Our “Problems” With Antelope Canyon…

fullsizeoutput_56e6Even if you are unaware, you have likely seen photographs of Antelope Canyon near Page in northern Arizona.  Antelope Canyon is a bucket list destination for serious photographers (which we aren’t) and slot canyon hikers (which we are).

fullsizeoutput_566dAntelope Canyon was formed by flash flooding through Navajo Sandstone. 

Unfortunately eleven tourists were killed in the lower canyon in 1997 due to flash flooding.  These deaths contributed to the area being named a Tribal Park shortly thereafter and the requirement to utilize Navajo guides.   The potential for flash flooding is monitored very carefully.

fullsizeoutput_5663The first problem we encountered with Antelope Canyon was whether to book (well in advance) an Upper or Lower Canyon tour.  For no particular reason, I chose the Upper Canyon, “The Crack.”  I booked about a week prior to our late September trip and still had limited options.

fullsizeoutput_565dWe were transported to the site in four wheel drive vehicles.

P1010894An interesting entrance to the Upper Canyon – walk right in!

fullsizeoutput_5670There are about 12 people in a tour group, but there are dozens of tours in the canyon at the same time.

20190930_092620The tour guides are awesome, knowing just where and at what angle, to take photographs.   Some of the views have been named to reflect something similar outside the canyon.  This opportunity was called monument valley.


fullsizeoutput_5679We enjoyed our tour so much that we inquired about a walk up tour for the Lower Canyon. (We had seen limited “cash only” walk up opportunities at the Upper Canyon.)   At about 11:00 am, we got the last tickets for the last lower canyon tour at 4:00.

P1010973With hours to wander, we ventured to other sites near Page.   First was the Horshshoe Bend of the Colorado River, the same river that formed and traverses through the Grand Canyon.

fullsizeoutput_56a0Then we went to Antelope Point Marina and enjoyed a boat tour of this section of Lake Powell.

fullsizeoutput_56a1We enjoyed three house boat vacations on Lake Powell many years ago and, while at the marina, decided to take a look inside the new houseboats available for rent.  

P1020003At 4:00 we connected with our tour guide.  Unlike just walking in the Upper Canyon, this time we took the stairs and descended into Lower Antelope canyon, “The Corkscrew.”



fullsizeoutput_56feThere were sets of stairs throughout the tour which could be problematic for some.

fullsizeoutput_5700There are so many interesting features in the sandstone.


P1020021Like before, our tour guide knew when and how to get the best pictures, mostly with cell phones.  Only two of us on tour had regular cameras and Randy’s phone photos, taken by the guide, were often better than those from my real camera (on automatic settings), also taken by the guide.   If photography had been the primary reason for this adventure – not knowing how to use my camera would have been a real problem!

fullsizeoutput_56faOne “photography tour” is offered each day, presumably allowing more time at the best time of the day for light angles.  On the day we were there those tours were at about noon.  (Our tours were early and late.)   If photography is important to you, take that into consideration and book even further in advance!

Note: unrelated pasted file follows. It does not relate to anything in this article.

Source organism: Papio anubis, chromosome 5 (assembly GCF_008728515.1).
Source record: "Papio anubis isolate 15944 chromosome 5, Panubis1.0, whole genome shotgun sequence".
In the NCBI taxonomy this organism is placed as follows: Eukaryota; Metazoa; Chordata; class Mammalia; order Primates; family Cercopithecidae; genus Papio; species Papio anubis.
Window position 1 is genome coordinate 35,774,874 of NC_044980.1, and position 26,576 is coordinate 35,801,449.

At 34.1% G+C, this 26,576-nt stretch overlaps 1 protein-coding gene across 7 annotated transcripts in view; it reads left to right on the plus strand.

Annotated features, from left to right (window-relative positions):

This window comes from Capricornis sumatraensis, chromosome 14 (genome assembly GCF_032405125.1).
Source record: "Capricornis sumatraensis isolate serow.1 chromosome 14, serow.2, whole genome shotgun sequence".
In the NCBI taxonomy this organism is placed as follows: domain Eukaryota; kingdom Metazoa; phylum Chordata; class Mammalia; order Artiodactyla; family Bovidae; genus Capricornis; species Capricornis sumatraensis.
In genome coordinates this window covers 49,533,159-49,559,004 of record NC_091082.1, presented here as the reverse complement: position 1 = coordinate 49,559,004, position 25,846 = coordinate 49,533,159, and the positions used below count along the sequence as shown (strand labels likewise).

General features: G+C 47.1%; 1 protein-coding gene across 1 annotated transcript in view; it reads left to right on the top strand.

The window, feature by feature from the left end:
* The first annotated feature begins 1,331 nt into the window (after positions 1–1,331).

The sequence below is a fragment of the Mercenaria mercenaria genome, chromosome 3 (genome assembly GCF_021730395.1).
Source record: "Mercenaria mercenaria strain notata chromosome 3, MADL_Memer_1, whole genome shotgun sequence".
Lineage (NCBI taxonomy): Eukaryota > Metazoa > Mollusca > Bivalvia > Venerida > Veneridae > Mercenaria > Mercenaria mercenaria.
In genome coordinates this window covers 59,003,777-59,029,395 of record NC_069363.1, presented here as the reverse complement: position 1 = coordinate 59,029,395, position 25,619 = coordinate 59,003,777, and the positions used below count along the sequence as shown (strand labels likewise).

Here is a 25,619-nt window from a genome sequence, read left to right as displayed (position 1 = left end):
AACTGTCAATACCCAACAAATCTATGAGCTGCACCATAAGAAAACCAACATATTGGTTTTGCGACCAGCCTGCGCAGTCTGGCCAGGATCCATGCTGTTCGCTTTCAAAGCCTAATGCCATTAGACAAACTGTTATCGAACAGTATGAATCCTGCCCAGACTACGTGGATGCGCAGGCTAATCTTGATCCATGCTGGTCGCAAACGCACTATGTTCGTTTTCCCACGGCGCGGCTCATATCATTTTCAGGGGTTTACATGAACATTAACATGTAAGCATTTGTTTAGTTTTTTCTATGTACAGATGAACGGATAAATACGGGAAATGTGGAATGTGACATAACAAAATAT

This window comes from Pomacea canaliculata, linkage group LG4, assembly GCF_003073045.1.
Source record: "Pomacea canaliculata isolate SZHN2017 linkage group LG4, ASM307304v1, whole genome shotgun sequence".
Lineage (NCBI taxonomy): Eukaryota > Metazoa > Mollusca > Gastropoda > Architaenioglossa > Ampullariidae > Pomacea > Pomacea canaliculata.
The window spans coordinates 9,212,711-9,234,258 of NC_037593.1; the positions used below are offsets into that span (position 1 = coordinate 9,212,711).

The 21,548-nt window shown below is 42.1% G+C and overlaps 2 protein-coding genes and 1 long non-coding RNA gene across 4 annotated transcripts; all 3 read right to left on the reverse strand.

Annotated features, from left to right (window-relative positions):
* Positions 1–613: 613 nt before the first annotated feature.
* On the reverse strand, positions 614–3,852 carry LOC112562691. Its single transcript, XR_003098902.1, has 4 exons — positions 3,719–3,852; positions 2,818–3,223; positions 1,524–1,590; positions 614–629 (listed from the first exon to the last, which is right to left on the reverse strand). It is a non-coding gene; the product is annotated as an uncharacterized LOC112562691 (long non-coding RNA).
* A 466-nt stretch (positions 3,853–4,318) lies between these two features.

Climbing out of the lower canyon!


Although not a real problem, we would be hard pressed to pick a favorite between the canyons . Both are amazingly beautiful, just different.   The Upper Canyon is taller and has wider openings. The Lower Canyon is truly a corkscrew.   Both of our Navajo tour guides were great!  

Our biggest Antelope Canyon problem going forward – The bar for future slot canyon hikes is very, very high!

About Serene

Former full time RVers, transitioned to homeowners and travelers. We've still got a map to finish! Home is the Phoenix area desert and a small cabin in the White Mountains of Arizona.
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11 Responses to Our “Problems” With Antelope Canyon…

  1. Mark P McClelland says:

    Wow. What a beautiful pair of hikes! We’ve hiked a couple of slot canyons but nothing that approached the beauty of those two. I doesn’t look like a place that you’d find much solitude, but I sure do understand the new requirement for guides. I recall the tragedy of those folks getting caught in the flood.

    • Serene says:

      The tragedy sounded vaguely familiar when the guide mentioned it but I couldn’t have told you any details. So I did research. Eleven tourists died, mostly from Sweden but also two from France and two from the US. Only a local guide survived. The flood water wasn’t from local rains but from a storm seven miles away. The flood waters washed away the wooden ladders. Now there are metal ladders bolted in.

  2. Teri McClelland says:

    I love slot canyons. Your pictures are beautiful. So glad you posted.

  3. Kim Goehring says:

    That was Beautiful!!

    Sent from my iPhone


  4. Ann Shadiow says:


  5. Catie says:

    Oh my. Thank you for sharing. Amazing views and pics. We now have it on our bucket list. Can’t say thank you for sharing both the pics and information enough. Wonderful.🥰

  6. Beth says:

    Wow, Serene. These pictures are gorgeous. I must put these hikes on my bucket list.

  7. Jan McMillan says:

    Wow you guys,! I’m sorry this opportunity has passed me by! So beautiful and such stunning colors. Thanks!!

  8. Donna Fischer says:

    Gorgeous! ❤️ ❤️

  9. Pingback: Being Busy and Staying Busy | Serene Wandering

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